News you may have missed


29 March 2012
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I have been compiling the news pages for Family Tree's May issue, on sale 20 April, and thought I would include here a brief roun

I have been compiling the news pages for Family Tree's May issue, on sale 20 April, and thought I would include here a brief round up of stories from the past week or two that you may have missed. has published online the first batch of parish records held by the City of Westminster Archives Centre. The Westminster Collection at comprises fully searchable transcripts and scanned images of the parish registers, some of which are more than 400 years old. For more details of the project see our previous news story here.

Historypin is marking the Queen’s Diamond Jubilee by creating a global archive of the Her Majety’s visits and Jubilee celebrations. People from all over the world and from every generation can share photographs, videos and memories of the Queen’s visits and the Jubilee celebrations from throughout her reign. Buckingham Palace has already provided a selection of images of items from the Royal Archives, plus there have been contributions from a number of other major archives. Now Historypin is looking for contributions from individuals and archives. So if you’ve got photos, videos or memories of Her Majesty visiting your town or documenting your own royal celebrations, do add them to Historypin at

Bradford Family History Society is working with West Yorkshire Archive Service to make the tithe maps for the Bradford area, and their apportionments, available online.

Network Rail has created a virtual online archive of historic UK railway infrastructure. The information is categorised into five sections: stations; people; companies; tunnels; and bridges/viaducts. It includes just a small selection of the entire Network Rail archive, however, which is thought to hold more than 5 million records. Access is free.

Bloomsbury Publishing Plc has published The National Archives’ first branded children’s books, about RMS Titanic, now available from

The National Archives of Ireland has digitised its wills calendars from 1923 to 1982. The equivalent probate calendars for the counties of Northern Ireland, both before and after partition, from 1858 to 1943, are also available in database format at FamilySearch is indexing the digitised calendars for the whole of Ireland 1858-1920.

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Two recordings of Society of Genealogists workshops at Who Do You Think You Are? Live 2012 are now online at More talks will follow soon.

Anguline Research Archives is now offering the majority of its 592 CDs as digital downloads, giving customers the choice of immediate availability rather than waiting for the delivery of a CD.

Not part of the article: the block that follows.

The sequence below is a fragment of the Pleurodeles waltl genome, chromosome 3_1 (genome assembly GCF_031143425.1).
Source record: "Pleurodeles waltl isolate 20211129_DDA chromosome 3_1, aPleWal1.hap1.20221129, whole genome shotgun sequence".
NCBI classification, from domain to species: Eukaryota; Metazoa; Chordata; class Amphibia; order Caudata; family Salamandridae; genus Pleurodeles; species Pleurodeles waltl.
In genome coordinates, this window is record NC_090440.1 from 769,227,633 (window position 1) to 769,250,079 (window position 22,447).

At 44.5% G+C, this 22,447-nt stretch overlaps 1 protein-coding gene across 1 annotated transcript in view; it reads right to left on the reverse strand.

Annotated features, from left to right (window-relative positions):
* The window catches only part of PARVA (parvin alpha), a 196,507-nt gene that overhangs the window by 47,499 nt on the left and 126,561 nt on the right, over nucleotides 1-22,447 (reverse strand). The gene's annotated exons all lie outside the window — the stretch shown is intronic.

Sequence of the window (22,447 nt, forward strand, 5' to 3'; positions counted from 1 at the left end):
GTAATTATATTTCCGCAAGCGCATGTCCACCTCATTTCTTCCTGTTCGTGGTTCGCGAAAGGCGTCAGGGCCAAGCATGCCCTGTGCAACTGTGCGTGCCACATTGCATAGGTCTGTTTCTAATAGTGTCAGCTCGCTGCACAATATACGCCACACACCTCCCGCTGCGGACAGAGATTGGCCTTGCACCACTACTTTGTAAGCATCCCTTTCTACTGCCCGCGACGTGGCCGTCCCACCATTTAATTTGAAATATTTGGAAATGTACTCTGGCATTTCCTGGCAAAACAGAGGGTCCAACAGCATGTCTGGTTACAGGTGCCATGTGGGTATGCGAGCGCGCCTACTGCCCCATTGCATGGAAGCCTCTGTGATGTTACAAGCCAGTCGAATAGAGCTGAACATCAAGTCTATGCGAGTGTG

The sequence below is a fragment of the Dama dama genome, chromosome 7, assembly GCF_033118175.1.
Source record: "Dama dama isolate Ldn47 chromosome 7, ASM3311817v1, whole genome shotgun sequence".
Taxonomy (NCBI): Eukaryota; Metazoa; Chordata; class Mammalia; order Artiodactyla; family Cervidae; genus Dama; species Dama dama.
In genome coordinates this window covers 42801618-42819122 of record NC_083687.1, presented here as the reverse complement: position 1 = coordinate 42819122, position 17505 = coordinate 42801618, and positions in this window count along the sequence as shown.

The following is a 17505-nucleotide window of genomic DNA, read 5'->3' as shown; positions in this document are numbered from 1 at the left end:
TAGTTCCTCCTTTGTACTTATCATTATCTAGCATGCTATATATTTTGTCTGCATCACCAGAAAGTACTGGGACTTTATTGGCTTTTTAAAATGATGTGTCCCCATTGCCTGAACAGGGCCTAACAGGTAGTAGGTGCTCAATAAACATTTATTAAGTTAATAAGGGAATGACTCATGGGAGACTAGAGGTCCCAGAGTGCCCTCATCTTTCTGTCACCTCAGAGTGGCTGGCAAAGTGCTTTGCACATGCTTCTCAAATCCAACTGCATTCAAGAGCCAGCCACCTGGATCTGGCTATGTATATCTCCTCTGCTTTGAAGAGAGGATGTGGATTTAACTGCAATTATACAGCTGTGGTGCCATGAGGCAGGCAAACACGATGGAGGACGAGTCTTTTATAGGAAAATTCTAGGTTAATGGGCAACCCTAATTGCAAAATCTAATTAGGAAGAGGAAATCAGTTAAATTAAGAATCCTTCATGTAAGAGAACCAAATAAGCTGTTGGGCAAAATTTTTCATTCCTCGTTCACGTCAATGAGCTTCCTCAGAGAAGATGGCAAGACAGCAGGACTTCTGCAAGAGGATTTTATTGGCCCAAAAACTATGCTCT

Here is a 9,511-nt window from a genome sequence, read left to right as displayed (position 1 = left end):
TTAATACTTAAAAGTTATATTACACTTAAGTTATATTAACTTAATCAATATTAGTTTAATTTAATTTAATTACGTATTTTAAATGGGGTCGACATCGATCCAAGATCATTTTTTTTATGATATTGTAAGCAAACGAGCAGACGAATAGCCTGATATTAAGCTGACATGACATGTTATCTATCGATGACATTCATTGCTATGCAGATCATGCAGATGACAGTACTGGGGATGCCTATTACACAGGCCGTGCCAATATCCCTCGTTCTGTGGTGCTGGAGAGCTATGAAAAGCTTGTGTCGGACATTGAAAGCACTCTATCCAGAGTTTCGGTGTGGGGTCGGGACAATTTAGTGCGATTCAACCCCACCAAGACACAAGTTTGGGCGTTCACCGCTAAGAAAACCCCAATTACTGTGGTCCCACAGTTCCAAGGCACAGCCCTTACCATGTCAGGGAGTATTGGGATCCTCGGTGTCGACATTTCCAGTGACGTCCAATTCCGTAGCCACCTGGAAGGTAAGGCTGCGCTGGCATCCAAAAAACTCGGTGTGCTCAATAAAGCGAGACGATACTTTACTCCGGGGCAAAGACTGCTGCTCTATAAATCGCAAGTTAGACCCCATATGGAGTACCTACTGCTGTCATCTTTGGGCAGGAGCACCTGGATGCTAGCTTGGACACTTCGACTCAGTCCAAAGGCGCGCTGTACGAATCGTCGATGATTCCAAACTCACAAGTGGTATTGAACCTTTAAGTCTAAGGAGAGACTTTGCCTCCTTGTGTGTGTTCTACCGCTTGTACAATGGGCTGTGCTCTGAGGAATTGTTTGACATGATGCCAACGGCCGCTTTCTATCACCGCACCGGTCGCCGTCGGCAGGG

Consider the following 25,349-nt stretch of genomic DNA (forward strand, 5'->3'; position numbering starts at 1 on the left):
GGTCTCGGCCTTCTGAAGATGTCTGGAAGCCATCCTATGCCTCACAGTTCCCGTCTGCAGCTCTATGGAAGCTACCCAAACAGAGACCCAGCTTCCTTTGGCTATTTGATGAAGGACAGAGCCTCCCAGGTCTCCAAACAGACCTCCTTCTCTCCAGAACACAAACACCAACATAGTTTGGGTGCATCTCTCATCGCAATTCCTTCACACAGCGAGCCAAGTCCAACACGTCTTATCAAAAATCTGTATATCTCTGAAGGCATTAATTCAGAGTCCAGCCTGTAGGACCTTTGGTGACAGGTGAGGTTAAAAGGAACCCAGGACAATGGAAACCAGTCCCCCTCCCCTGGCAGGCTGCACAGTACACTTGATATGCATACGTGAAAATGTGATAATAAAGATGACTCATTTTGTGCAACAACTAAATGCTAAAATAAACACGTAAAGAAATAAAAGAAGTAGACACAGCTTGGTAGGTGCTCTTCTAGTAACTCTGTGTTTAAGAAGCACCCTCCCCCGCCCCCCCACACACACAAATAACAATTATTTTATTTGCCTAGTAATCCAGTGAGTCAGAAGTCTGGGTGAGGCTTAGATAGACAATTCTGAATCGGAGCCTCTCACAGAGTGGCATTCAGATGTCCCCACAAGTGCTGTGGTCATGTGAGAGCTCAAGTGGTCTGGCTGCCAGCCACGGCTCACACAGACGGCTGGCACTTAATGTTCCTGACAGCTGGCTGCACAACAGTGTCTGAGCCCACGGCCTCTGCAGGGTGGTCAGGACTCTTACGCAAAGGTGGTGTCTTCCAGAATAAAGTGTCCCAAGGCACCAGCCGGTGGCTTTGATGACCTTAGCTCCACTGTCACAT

BBC2’s historical property programme, ‘Restoration Home’, is looking for historic or unusual properties for a new series. If you are involved in the renovation of a period property and are interested in taking part, call 0333 577 7740 or email [email protected] with your name, contact number and a few details about the property. (Calls to this number will be charged at your local rate, mobiles may vary.)

Worcestershire Record Office has combined with Worcestershire Historic Environment and Archaeology Service to become a new joint service – Worcestershire Archive and Archaeology Service. It is moving into a new building – The Hive – which will enable the provision of a wider range of resources to users as a new joined-up service. The Hive will open to the public in July 2012. The Worcestershire History Centre, at Trinity Street, Worcester, will be closing to the public on Saturday 21 April 2012 in order to prepare for the move.

Plans have been announced for a new home for The British Postal Museum & Archive (BPMA). The new centre will be established at Calthorpe House, on London’s Mount Pleasant site, where the country’s oldest mail centre is located. It is close to the existing home of the BPMA at Freeling House, which has very limited space for exhibitions and displays. The new centre will allow the BPMA to exhibit objects from its fascinating museum collection, which is currently held in storage. It will also include educational facilities for visiting schools.

The Online Research System is now using a credit system. See the site for more info.

The Marks and Spencer Company Archive containing more than 70,000 items has moved to new premises in the Michael Marks Building at the University of Leeds. The move will make the archive fully accessible to the public for the first time while also opening up the collections to academics and students for research, teaching and learning. A new website at has been launched to coincide with the opening of the archive.